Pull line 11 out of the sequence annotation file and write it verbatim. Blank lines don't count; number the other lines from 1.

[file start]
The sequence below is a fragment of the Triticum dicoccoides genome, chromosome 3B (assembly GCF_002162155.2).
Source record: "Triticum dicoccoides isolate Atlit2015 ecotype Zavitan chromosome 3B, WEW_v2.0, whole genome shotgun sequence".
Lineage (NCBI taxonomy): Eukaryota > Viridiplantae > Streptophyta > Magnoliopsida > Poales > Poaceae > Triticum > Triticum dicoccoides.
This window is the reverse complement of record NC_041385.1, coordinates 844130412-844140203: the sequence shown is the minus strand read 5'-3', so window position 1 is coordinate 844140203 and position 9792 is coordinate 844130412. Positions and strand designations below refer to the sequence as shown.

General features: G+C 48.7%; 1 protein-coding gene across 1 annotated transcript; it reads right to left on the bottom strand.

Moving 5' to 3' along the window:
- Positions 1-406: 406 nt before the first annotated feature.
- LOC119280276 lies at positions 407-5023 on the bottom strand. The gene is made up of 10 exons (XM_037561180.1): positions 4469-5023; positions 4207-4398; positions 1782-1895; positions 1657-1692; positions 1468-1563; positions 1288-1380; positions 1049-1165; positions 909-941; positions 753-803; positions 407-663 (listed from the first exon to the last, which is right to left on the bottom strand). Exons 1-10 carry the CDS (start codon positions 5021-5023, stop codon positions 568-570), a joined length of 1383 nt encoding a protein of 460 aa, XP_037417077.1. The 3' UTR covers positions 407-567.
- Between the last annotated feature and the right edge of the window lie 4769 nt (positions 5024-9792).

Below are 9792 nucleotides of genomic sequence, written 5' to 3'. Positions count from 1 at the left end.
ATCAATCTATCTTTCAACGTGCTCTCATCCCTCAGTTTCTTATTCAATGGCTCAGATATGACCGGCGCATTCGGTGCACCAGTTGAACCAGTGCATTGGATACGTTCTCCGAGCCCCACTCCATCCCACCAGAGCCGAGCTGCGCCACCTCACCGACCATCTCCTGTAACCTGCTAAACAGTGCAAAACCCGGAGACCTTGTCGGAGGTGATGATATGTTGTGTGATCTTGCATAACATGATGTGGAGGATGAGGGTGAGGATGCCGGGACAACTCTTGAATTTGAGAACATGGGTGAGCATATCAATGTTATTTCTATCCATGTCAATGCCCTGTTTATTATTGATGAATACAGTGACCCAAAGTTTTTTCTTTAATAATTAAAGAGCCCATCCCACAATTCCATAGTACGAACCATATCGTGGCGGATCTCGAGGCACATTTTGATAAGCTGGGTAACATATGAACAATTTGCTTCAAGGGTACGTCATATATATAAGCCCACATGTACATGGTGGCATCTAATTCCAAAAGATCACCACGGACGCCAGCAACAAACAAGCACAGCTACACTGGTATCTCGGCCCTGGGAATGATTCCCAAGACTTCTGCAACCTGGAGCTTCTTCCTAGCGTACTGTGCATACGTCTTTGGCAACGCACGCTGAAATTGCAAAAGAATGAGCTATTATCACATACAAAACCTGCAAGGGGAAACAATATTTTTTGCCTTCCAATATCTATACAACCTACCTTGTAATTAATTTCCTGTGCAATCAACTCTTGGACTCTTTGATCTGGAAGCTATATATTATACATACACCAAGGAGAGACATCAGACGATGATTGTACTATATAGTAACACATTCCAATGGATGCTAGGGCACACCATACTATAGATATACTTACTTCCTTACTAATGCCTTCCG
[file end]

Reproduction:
ATCAATCTATCTTTCAACGTGCTCTCATCCCTCAGTTTCTTATTCAATGGCTCAGATATGACCGGCGCATTCGGTGCACCAGTTGAACCAGTGCATTGGATACGTTCTCCGAGCCCCACTCCATCCCACCAGAGCCGAGCTGCGCCACCTCACCGACCATCTCCTGTAACCTGCTAAACAGTGCAAAACCCGGAGACCTTGTCGGAGGTGATGATATGTTGTGTGATCTTGCATAACATGATGTGGAGGATGAGGGTGAGGATGCCGGGACAACTCTTGAATTTGAGAACATGGGTGAGCATATCAATGTTATTTCTATCCATGTCAATGCCCTGTTTATTATTGATGAATACAGTGACCCAAAGTTTTTTCTTTAATAATTAAAGAGCCCATCCCACAATTCCATAGTACGAACCATATCGTGGCGGATCTCGAGGCACATTTTGATAAGCTGGGTAACATATGAACAATTTGCTTCAAGGGTACGTCATATATATAAGCCCACATGTACATGGTGGCATCTAATTCCAAAAGATCACCACGGACGCCAGCAACAAACAAGCACAGCTACACTGGTATCTCGGCCCTGGGAATGATTCCCAAGACTTCTGCAACCTGGAGCTTCTTCCTAGCGTACTGTGCATACGTCTTTGGCAACGCACGCTGAAATTGCAAAAGAATGAGCTATTATCACATACAAAACCTGCAAGGGGAAACAATATTTTTTGCCTTCCAATATCTATACAACCTACCTTGTAATTAATTTCCTGTGCAATCAACTCTTGGACTCTTTGATCTGGAAGCTATATATTATACATACACCAAGGAGAGACATCAGACGATGATTGTACTATATAGTAACACATTCCAATGGATGCTAGGGCACACCATACTATAGATATACTTACTTCCTTACTAATGCCTTCCG